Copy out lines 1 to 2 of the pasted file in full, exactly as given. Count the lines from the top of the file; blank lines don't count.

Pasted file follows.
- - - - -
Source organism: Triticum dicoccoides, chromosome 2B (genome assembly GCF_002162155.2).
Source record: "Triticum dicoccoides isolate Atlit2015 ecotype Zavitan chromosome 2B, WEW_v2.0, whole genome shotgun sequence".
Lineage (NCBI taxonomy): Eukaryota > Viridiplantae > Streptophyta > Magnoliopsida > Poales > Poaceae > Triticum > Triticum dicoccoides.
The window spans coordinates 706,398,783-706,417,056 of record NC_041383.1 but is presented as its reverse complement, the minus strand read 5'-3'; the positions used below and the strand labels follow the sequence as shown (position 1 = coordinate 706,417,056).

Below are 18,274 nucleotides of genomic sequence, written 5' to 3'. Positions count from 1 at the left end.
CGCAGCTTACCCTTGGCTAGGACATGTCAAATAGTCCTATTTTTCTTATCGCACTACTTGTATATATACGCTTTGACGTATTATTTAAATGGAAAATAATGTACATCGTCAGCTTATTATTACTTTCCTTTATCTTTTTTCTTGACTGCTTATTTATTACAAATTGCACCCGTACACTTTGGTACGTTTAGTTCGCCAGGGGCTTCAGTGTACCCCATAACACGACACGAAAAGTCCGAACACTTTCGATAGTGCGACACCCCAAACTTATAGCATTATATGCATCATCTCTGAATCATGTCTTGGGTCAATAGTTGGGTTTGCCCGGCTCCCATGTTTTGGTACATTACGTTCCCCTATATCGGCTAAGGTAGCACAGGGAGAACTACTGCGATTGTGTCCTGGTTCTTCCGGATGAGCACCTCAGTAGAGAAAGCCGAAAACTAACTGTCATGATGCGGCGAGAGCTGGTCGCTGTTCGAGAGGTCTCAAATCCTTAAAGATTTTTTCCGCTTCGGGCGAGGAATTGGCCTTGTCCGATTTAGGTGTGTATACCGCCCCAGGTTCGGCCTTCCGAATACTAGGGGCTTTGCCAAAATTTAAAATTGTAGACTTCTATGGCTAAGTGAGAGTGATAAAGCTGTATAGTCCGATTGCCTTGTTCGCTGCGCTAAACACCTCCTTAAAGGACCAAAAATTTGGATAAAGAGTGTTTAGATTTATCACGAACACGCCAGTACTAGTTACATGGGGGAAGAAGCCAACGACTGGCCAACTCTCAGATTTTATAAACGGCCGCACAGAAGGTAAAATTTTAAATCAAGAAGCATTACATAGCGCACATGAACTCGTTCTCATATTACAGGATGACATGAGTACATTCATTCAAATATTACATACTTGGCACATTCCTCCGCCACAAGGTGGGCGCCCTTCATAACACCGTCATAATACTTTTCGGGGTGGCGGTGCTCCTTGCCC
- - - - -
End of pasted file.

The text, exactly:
Source organism: Triticum dicoccoides, chromosome 2B (genome assembly GCF_002162155.2).
Source record: "Triticum dicoccoides isolate Atlit2015 ecotype Zavitan chromosome 2B, WEW_v2.0, whole genome shotgun sequence".